What applications to migrate
Companies must decide which workload to move to an enterprise cloud deployment in the first place. The more you migrate, the more efficient your resource usage will be but there will be some applications that aren’t designed to be cloud native. There are companies that make their living from creating cloud environments to support those applications, so that at least they can benefit from shared resources.
Migrating traditional applications to a cloud environment will involve simplifying your operating environment, advised Gunnar Menzel, chief architect for cloud infra services at Capgemini Global.
“You need to standardise and consolidate, and then have a plan that needs to be business-case driven to start listing payloads, servers and infrastructure components from the existing traditional [architecture] to the hyperconverged,” he said.
The portfolio of computing workloads that you want to move to a cloud environment will dictate whether you expand your existing HCI environment or mix it with other, more generic enterprise cloud architectures, said Longbottom. HCI vendors are trying to push their equipment as solutions for more general workloads, but today they’re still largely perceived as optimized for specific application types such as VDI.
“HCI is very good if you have a certain workload that you want to run at an optimized level. If you have ten similar workloads you can throw them all at an HCI architecture and get the benefits of cloud,” Longbottom said. “But if you’re going to put SAP on there, next to a file and print server, next to a video streamer, next to a VDI server, you cannot tune that to serve all of those workloads in the same way.”
You could bolt lots of HCI boxes together, with each one managing a different workload, Longbottom said. Alternatively, a mixture of HCI for specific workloads and more generic enterprise cloud solutions like OpenStack for other, more varied sets of workloads might be a good option for IT departments.
Cost and service models
The technical challenges can be daunting enough, but be wary of the other more business-focused requirements when expanding your HCI project into a broader enterprise cloud, Menzel warned. Make sure you have a financial model for enterprise cloud that accounts for hidden costs, he advises. For example, if you’re sweating assets with no remaining book value in your traditional IT environment and then you move their applications to a hyperconverged system, that will represent a cost.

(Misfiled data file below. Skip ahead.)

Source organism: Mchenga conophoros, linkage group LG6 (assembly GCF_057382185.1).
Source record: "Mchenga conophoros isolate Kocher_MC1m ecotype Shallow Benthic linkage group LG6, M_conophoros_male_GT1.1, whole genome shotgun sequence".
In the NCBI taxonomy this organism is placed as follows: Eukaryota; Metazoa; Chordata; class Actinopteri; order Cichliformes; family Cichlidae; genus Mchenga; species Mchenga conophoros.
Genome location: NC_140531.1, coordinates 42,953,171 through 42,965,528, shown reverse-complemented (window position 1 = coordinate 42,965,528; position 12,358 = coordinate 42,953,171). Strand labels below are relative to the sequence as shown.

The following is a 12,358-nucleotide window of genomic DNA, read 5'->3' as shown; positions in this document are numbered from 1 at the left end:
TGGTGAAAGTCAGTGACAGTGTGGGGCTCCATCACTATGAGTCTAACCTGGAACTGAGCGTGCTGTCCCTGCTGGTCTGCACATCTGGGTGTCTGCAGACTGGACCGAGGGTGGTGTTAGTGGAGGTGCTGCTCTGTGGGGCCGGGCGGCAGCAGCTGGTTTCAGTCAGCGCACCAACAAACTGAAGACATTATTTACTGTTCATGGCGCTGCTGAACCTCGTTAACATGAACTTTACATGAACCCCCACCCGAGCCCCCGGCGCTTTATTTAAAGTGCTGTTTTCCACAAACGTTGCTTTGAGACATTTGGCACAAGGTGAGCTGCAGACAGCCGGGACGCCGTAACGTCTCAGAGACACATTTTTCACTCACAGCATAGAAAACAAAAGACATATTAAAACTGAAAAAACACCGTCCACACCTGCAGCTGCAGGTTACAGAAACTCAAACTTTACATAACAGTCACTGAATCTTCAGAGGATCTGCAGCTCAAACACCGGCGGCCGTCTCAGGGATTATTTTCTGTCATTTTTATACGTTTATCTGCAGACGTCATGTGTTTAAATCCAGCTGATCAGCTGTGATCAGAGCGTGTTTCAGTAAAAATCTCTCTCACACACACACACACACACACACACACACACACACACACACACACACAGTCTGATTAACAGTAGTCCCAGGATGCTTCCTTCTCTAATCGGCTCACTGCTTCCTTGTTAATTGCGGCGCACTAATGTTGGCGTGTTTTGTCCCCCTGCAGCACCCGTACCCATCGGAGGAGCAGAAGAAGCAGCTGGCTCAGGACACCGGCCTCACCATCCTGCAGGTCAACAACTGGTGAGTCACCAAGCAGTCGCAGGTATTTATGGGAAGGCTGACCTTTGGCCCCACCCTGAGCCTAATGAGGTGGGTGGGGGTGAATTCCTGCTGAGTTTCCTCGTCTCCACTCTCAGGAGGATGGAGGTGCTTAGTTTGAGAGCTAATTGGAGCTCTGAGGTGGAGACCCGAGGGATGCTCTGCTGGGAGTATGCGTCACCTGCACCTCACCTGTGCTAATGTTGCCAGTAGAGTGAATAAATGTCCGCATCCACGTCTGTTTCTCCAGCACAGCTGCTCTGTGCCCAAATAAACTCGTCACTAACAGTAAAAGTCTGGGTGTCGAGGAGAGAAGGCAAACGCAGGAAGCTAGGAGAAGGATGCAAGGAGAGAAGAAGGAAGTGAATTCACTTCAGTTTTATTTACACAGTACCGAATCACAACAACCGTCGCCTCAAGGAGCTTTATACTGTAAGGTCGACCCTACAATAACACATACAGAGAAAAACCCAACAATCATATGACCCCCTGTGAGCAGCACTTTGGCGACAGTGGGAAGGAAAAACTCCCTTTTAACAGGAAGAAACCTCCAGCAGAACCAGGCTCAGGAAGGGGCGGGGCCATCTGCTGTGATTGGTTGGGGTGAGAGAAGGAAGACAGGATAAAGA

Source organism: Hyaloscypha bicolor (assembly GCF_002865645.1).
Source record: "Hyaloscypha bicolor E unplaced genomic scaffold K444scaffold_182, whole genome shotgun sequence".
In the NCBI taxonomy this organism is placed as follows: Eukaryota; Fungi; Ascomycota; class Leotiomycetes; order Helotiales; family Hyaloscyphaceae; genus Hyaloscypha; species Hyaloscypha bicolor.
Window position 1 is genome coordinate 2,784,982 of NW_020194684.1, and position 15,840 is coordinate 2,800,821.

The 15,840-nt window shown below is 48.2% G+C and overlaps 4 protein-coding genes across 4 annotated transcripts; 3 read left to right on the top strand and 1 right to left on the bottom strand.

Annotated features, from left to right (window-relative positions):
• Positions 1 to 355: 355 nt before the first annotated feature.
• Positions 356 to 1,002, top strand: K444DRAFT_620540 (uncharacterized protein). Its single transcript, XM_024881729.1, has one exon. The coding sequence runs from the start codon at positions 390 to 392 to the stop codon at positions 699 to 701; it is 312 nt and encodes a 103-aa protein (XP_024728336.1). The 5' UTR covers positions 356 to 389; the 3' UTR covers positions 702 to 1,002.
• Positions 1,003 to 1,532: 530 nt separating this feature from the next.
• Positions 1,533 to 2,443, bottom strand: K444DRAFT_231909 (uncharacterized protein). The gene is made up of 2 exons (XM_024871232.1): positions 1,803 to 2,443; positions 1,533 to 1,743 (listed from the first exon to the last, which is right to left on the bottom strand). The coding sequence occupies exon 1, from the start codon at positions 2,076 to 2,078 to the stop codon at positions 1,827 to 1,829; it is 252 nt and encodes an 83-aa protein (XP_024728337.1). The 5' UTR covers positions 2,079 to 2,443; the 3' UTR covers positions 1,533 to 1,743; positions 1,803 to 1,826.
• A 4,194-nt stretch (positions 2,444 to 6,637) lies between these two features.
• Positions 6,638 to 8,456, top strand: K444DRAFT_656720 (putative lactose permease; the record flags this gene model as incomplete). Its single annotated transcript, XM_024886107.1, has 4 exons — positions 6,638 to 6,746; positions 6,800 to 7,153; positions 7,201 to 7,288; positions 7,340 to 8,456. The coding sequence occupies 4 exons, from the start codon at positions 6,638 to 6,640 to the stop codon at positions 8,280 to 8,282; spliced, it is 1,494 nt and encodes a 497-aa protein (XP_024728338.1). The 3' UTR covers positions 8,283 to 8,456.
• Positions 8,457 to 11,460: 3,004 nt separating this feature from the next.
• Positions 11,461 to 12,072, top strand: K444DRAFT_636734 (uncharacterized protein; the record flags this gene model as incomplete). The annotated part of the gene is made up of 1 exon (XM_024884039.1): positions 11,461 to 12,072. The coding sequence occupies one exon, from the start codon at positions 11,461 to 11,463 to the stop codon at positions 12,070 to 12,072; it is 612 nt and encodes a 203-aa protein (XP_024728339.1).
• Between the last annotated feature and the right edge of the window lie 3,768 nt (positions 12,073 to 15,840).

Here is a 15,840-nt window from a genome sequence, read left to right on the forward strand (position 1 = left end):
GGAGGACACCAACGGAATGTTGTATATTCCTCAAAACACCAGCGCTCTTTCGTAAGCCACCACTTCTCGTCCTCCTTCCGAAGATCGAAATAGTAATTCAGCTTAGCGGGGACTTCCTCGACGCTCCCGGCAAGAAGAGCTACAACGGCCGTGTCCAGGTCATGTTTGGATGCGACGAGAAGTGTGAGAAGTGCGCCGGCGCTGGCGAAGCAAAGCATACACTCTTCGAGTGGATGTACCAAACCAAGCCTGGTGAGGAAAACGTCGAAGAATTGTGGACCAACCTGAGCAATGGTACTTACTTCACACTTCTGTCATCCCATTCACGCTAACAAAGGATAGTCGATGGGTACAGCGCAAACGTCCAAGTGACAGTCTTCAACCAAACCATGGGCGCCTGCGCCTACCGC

Then there’s the service model to consider. Shifting your underlying technical architecture to be more elastic and automated creates a platform to deliver IT in a more packaged way. Users can theoretically begin accessing IT as a service, provisioning their own business services, which will in turn provision applications and then underlying infrastructure to support them further behind the scenes.
This is the ultimate promise of cloud computing, but like the underlying infrastructure orchestration it’s more difficult to do in practice, warned Blanford. Customers will end up having to configure a lot of this themselves, integrating services like VMware’s vRealize Automation to add that service-oriented layer.
“They’re all trying to get there, where they’re trying to put the high-level functionality around provisioning, automation, self-service etc, as a front-end to their virtualization and hypervisor management platform,” Blanford said. The more legacy applications you have, the harder that will be to do, he added.
Those IT teams that have experimented with HCI will have taken the first baby steps towards a broader enterprise cloud environment, and will probably have made some important and valuable mistakes along the way. The next leap, to a more broader on-premise enterprise cloud infrastructure and beyond, will take some careful planning – and a design team mature enough to map it all out. ®